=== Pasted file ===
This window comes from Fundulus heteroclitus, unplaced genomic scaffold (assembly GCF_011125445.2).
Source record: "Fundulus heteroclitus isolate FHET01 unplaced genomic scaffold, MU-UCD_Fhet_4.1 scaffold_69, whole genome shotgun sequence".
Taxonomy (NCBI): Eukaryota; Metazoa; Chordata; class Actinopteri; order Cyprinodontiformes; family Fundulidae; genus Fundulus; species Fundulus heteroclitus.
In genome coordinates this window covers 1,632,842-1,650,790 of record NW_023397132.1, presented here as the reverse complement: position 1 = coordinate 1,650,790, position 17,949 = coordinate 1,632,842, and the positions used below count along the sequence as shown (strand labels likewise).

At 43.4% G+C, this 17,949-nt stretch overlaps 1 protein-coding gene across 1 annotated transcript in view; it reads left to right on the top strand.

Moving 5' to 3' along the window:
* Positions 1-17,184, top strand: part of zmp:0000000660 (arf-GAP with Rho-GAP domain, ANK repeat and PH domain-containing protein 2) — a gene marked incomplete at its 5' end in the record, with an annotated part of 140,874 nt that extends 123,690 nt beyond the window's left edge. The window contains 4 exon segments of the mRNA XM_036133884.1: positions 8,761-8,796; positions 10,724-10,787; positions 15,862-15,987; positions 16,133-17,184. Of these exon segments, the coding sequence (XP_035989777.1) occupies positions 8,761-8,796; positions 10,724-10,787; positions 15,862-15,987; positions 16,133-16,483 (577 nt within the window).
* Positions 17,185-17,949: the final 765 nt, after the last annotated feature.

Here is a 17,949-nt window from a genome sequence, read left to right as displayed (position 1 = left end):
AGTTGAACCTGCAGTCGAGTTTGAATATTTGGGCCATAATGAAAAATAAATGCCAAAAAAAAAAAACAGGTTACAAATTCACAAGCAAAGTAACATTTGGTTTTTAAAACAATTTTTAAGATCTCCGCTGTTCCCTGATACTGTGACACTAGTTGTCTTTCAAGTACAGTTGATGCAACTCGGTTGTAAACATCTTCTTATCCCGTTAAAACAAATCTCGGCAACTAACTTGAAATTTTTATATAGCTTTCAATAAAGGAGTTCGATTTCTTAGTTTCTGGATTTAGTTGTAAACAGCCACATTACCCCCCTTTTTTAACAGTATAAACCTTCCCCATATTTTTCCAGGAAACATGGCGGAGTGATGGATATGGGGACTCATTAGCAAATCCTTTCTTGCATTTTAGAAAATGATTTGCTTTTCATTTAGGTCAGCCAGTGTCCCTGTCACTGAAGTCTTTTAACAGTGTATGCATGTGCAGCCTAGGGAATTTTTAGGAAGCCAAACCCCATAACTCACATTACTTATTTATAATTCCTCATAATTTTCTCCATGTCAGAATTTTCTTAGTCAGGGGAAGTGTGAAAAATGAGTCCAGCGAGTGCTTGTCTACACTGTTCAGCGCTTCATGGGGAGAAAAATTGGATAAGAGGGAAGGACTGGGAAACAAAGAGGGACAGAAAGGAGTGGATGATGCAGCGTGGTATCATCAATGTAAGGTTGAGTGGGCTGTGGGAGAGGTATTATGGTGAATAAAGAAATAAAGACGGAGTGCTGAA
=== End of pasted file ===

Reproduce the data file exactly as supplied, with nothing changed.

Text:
This window comes from Fundulus heteroclitus, unplaced genomic scaffold (assembly GCF_011125445.2).
Source record: "Fundulus heteroclitus isolate FHET01 unplaced genomic scaffold, MU-UCD_Fhet_4.1 scaffold_69, whole genome shotgun sequence".
Taxonomy (NCBI): Eukaryota; Metazoa; Chordata; class Actinopteri; order Cyprinodontiformes; family Fundulidae; genus Fundulus; species Fundulus heteroclitus.
In genome coordinates this window covers 1,632,842-1,650,790 of record NW_023397132.1, presented here as the reverse complement: position 1 = coordinate 1,650,790, position 17,949 = coordinate 1,632,842, and the positions used below count along the sequence as shown (strand labels likewise).

At 43.4% G+C, this 17,949-nt stretch overlaps 1 protein-coding gene across 1 annotated transcript in view; it reads left to right on the top strand.

Moving 5' to 3' along the window:
* Positions 1-17,184, top strand: part of zmp:0000000660 (arf-GAP with Rho-GAP domain, ANK repeat and PH domain-containing protein 2) — a gene marked incomplete at its 5' end in the record, with an annotated part of 140,874 nt that extends 123,690 nt beyond the window's left edge. The window contains 4 exon segments of the mRNA XM_036133884.1: positions 8,761-8,796; positions 10,724-10,787; positions 15,862-15,987; positions 16,133-17,184. Of these exon segments, the coding sequence (XP_035989777.1) occupies positions 8,761-8,796; positions 10,724-10,787; positions 15,862-15,987; positions 16,133-16,483 (577 nt within the window).
* Positions 17,185-17,949: the final 765 nt, after the last annotated feature.

Here is a 17,949-nt window from a genome sequence, read left to right as displayed (position 1 = left end):
AGTTGAACCTGCAGTCGAGTTTGAATATTTGGGCCATAATGAAAAATAAATGCCAAAAAAAAAAAACAGGTTACAAATTCACAAGCAAAGTAACATTTGGTTTTTAAAACAATTTTTAAGATCTCCGCTGTTCCCTGATACTGTGACACTAGTTGTCTTTCAAGTACAGTTGATGCAACTCGGTTGTAAACATCTTCTTATCCCGTTAAAACAAATCTCGGCAACTAACTTGAAATTTTTATATAGCTTTCAATAAAGGAGTTCGATTTCTTAGTTTCTGGATTTAGTTGTAAACAGCCACATTACCCCCCTTTTTTAACAGTATAAACCTTCCCCATATTTTTCCAGGAAACATGGCGGAGTGATGGATATGGGGACTCATTAGCAAATCCTTTCTTGCATTTTAGAAAATGATTTGCTTTTCATTTAGGTCAGCCAGTGTCCCTGTCACTGAAGTCTTTTAACAGTGTATGCATGTGCAGCCTAGGGAATTTTTAGGAAGCCAAACCCCATAACTCACATTACTTATTTATAATTCCTCATAATTTTCTCCATGTCAGAATTTTCTTAGTCAGGGGAAGTGTGAAAAATGAGTCCAGCGAGTGCTTGTCTACACTGTTCAGCGCTTCATGGGGAGAAAAATTGGATAAGAGGGAAGGACTGGGAAACAAAGAGGGACAGAAAGGAGTGGATGATGCAGCGTGGTATCATCAATGTAAGGTTGAGTGGGCTGTGGGAGAGGTATTATGGTGAATAAAGAAATAAAGACGGAGTGCTGAA